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Markets And Volatility

Markets And Volatility

Markets And Volatility

by The MoleSeptember 17, 2019

By all definitions the past two years have been pretty challenging to many retail traders and not surprisingly the exhaustion I sense in the comment section is palpable. A lot of what has transpired can be attributed to a marked increase in realized volatility which over time has contributed to a now permanently elevated baseline in implied volatility.

I’ve covered that phenomenon in my various long term market updates but today I would like to take a step back and hopefully squash a number of misconceptions about market volatility and also address how it may affect your trading reality.

However, people talk about ‘volatility’ all the time and often mean completely different things. So before we move any further we need to establish a clear definition of what volatility is and how we can measure it. To that end let me to walk you through the basics.

Realized Volatility

First of all we need to differentiate between realized volatility (or often referred to as historical volatility) and implied volatility.

Realized volatility is easier to understand. It represents to the magnitude of the actual price movement in a particular financial instrument over a defined period. So what RV expresses is the range of the price swings in that period.

Let me give you an example. If the S&P goes from 2,800 to 2,900 in a week then that represents an advance of 100 handles or 3.6%. And if it then goes from 2900 to 2950 the week after, then that represents an advance of 50 handles or a 1.7%.

Okay, so far so good. Now if the S&P goes from 2950 to 2975 the following week then that’s another advance of 25 handles or 0.8%. Finally the week after we have yet another advance of 5 handles from 2975 to 2985 or 0.3%.

By the way, mathematicians, financial analysts, or quant traders don’t ever talk about drops or advances, they simply refer to them as signed returns. And signed of course means that the number can be either positive or negative. Keep that in mind for later.

By calculating the percentages we basically create what is called ‘normalized returns’ or ‘percent returns’. That allows us to measure all variables in a comparable metric.

Alright, now let’s look at the series of percent returns: we have 3.6, 1.7, 0.8, and 0.3.

You may have noticed that the returns are getting smaller, and although the S&P has gone from 2800 to 2975 in four weeks, it’s doing it in ever-smaller intervals. If we calculate the difference between each consecutive return (the percentages) then we get to -1.9, -0.9, and -0.5.

This is only one among many ways of measuring realized volatility, but in any case it clearly is dropping. So this exercise may give you an idea why we bother to look at realized volatility in the first place.

If we plot this series as a graph, as shown above, then we quickly grasp that the vehemence of the rally is diminishing and that perhaps a correction lies ahead.

Implied Volatility

In contrast to historical volatility, implied volatility aims to look ahead. It is often interpreted as the market’s expectation for future volatility of a stock and is implied by the price of that stock’s options.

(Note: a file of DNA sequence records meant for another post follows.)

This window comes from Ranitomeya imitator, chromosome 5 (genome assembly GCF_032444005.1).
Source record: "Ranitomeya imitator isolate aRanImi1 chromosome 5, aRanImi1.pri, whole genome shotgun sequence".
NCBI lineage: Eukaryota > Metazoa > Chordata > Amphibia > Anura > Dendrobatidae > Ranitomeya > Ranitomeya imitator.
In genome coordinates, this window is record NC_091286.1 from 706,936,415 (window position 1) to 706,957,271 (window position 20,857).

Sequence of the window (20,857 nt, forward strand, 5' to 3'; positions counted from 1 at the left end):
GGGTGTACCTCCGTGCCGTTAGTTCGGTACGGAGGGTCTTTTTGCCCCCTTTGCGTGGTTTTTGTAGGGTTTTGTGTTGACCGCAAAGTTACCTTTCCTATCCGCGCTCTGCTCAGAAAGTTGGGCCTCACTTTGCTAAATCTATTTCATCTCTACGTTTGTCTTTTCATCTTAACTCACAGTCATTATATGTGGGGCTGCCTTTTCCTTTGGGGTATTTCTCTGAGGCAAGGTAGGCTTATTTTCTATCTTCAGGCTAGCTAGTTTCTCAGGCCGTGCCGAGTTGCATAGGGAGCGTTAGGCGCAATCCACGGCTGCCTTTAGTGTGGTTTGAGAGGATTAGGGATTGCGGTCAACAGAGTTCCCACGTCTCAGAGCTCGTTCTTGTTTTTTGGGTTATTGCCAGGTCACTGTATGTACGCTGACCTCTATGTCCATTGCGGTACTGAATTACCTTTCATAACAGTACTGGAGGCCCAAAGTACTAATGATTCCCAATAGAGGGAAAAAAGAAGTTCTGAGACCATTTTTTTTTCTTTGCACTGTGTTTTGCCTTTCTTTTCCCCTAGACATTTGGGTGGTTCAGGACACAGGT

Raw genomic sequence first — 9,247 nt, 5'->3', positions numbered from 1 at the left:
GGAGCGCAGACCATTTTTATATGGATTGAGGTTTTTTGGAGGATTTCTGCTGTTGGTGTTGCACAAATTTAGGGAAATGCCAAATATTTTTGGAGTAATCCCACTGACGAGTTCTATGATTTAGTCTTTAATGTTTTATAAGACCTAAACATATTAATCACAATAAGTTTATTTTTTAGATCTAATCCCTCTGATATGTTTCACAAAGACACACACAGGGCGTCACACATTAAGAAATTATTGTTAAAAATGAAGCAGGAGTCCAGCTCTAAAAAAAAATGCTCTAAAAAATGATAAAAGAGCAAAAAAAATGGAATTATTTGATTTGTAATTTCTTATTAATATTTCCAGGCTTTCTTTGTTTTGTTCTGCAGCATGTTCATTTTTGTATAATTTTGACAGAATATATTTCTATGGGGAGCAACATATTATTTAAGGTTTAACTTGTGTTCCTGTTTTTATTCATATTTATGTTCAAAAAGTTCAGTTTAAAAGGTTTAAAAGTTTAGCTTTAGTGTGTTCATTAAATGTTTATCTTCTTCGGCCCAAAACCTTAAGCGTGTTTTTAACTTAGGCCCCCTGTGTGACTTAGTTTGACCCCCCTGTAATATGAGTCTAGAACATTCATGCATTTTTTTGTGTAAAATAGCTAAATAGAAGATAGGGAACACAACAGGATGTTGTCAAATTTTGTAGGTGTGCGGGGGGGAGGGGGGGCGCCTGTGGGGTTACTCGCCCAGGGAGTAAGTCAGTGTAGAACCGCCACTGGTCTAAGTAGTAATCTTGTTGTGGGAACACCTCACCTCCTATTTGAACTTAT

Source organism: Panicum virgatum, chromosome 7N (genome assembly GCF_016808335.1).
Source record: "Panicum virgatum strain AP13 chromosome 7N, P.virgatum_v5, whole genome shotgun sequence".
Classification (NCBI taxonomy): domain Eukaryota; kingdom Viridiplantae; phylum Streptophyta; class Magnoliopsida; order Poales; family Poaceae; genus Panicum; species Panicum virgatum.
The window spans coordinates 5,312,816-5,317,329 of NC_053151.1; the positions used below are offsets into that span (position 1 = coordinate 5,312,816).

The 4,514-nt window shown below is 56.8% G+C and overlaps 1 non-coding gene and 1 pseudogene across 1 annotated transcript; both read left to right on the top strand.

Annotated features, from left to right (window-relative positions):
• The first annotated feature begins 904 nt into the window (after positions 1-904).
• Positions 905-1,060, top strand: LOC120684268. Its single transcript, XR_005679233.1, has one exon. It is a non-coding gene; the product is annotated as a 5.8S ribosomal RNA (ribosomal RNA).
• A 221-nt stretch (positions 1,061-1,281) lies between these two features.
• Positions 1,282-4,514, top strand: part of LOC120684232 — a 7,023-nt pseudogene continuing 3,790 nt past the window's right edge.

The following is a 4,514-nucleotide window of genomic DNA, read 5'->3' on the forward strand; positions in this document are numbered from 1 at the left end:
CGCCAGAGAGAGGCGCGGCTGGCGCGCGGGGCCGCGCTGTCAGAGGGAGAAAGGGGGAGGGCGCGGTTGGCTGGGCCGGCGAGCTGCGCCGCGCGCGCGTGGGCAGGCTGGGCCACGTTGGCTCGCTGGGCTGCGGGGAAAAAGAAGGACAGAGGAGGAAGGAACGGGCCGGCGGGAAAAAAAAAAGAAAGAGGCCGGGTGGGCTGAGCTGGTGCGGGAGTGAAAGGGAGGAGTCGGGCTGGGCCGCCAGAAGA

Here “implied volatility” means it is not observable in the market but can be derived from the price of an option. In simple terms, implied volatility or IV is determined by the current price of option contracts on a particular stock or future.

It is represented as a percentage that indicates the expected one standard deviation range for the stock based on the option prices. And for that reason that number is unsigned, meaning it’s always a positive number.

For example, an IV of 25% on a $200 stock would represent a one standard deviation range of $50 over the next year.

Okay, so what does ‘standard deviation’ mean?

In statistics, one standard deviation is a measurement that encompasses approximately 68.2% of outcomes. When it comes to IV, one standard deviation means that there is approximately a 68% probability of a stock settling within the expected range as determined by that stock’s option prices.

In the example of a $200 stock with an IV of 25%, it would mean that there is an implied 68% probability that the stock is between $150 and $250 over the coming year.

And why does any of that matter?

Because options essentially came into existence as insurance contracts, and when the future of an asset becomes more uncertain, there is more demand for insurance on that asset.

When applied to stocks, this means that a stock’s options will become more expensive as market participants become more uncertain about that stock’s performance in the future.

When the uncertainty related to a stock increases and the option prices are getting more expensive, IV will increase. This is sometimes referred to as an “IV expansion.”

On the opposite side of IV expansion is “IV contraction.” This occurs when the fear and uncertainty related to a stock diminishes. As this happens, the stock’s options decrease in price, which results in a decrease in IV.

In summary, IV is a standardized way to measure the risk premium (vega) charged on the options of a stock.

In part 2 of this series we are going to delve into the inner workings of the VIX index, its history and how it came into existence, and most importantly what exactly it attempts to track.

About The Author
The Mole
Mole created Evil Speculator amidst the chaos of the financial crisis in early August of 2008. His vision for Evil Speculator is a refuge of reason, hands-on trading knowledge, and inspiration for traders of all ages and stripes. You can follow him and his nefarious schemes at the usual social media waterholes.
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